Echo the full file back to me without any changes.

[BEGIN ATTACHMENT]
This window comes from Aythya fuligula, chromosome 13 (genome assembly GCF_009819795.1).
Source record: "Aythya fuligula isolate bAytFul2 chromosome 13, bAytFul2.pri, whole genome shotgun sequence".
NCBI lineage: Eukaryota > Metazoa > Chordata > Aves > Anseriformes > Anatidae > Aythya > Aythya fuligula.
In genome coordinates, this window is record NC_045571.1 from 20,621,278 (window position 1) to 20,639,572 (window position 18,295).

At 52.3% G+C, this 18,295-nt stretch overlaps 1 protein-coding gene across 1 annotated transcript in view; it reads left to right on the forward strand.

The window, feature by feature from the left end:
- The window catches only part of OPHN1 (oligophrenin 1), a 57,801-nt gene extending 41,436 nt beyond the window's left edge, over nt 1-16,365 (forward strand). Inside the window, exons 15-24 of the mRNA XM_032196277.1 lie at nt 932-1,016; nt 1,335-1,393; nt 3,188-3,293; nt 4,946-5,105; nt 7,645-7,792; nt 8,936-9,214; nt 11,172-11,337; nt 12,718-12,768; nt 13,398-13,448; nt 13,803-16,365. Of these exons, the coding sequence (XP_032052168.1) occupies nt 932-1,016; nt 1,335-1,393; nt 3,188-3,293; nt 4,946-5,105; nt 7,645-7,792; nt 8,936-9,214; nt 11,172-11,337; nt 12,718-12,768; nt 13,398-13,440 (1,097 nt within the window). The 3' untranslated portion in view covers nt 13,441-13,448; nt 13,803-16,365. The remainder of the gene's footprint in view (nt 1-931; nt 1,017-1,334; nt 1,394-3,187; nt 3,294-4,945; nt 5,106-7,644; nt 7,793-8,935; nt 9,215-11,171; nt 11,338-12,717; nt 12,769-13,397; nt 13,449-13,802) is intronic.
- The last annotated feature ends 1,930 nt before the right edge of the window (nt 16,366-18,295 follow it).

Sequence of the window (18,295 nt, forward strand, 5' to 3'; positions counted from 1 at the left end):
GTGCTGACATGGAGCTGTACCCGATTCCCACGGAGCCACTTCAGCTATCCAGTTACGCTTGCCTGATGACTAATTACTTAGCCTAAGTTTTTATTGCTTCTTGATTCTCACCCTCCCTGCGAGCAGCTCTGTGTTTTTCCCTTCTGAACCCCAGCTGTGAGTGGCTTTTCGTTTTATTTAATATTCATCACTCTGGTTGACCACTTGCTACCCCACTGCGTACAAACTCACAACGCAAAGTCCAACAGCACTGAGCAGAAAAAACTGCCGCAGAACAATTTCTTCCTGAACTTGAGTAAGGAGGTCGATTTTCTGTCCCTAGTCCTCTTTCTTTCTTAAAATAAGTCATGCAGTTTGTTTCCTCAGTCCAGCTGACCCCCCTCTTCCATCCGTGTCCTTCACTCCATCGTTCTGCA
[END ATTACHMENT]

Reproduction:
This window comes from Aythya fuligula, chromosome 13 (genome assembly GCF_009819795.1).
Source record: "Aythya fuligula isolate bAytFul2 chromosome 13, bAytFul2.pri, whole genome shotgun sequence".
NCBI lineage: Eukaryota > Metazoa > Chordata > Aves > Anseriformes > Anatidae > Aythya > Aythya fuligula.
In genome coordinates, this window is record NC_045571.1 from 20,621,278 (window position 1) to 20,639,572 (window position 18,295).

At 52.3% G+C, this 18,295-nt stretch overlaps 1 protein-coding gene across 1 annotated transcript in view; it reads left to right on the forward strand.

The window, feature by feature from the left end:
- The window catches only part of OPHN1 (oligophrenin 1), a 57,801-nt gene extending 41,436 nt beyond the window's left edge, over nt 1-16,365 (forward strand). Inside the window, exons 15-24 of the mRNA XM_032196277.1 lie at nt 932-1,016; nt 1,335-1,393; nt 3,188-3,293; nt 4,946-5,105; nt 7,645-7,792; nt 8,936-9,214; nt 11,172-11,337; nt 12,718-12,768; nt 13,398-13,448; nt 13,803-16,365. Of these exons, the coding sequence (XP_032052168.1) occupies nt 932-1,016; nt 1,335-1,393; nt 3,188-3,293; nt 4,946-5,105; nt 7,645-7,792; nt 8,936-9,214; nt 11,172-11,337; nt 12,718-12,768; nt 13,398-13,440 (1,097 nt within the window). The 3' untranslated portion in view covers nt 13,441-13,448; nt 13,803-16,365. The remainder of the gene's footprint in view (nt 1-931; nt 1,017-1,334; nt 1,394-3,187; nt 3,294-4,945; nt 5,106-7,644; nt 7,793-8,935; nt 9,215-11,171; nt 11,338-12,717; nt 12,769-13,397; nt 13,449-13,802) is intronic.
- The last annotated feature ends 1,930 nt before the right edge of the window (nt 16,366-18,295 follow it).

Sequence of the window (18,295 nt, forward strand, 5' to 3'; positions counted from 1 at the left end):
GTGCTGACATGGAGCTGTACCCGATTCCCACGGAGCCACTTCAGCTATCCAGTTACGCTTGCCTGATGACTAATTACTTAGCCTAAGTTTTTATTGCTTCTTGATTCTCACCCTCCCTGCGAGCAGCTCTGTGTTTTTCCCTTCTGAACCCCAGCTGTGAGTGGCTTTTCGTTTTATTTAATATTCATCACTCTGGTTGACCACTTGCTACCCCACTGCGTACAAACTCACAACGCAAAGTCCAACAGCACTGAGCAGAAAAAACTGCCGCAGAACAATTTCTTCCTGAACTTGAGTAAGGAGGTCGATTTTCTGTCCCTAGTCCTCTTTCTTTCTTAAAATAAGTCATGCAGTTTGTTTCCTCAGTCCAGCTGACCCCCCTCTTCCATCCGTGTCCTTCACTCCATCGTTCTGCA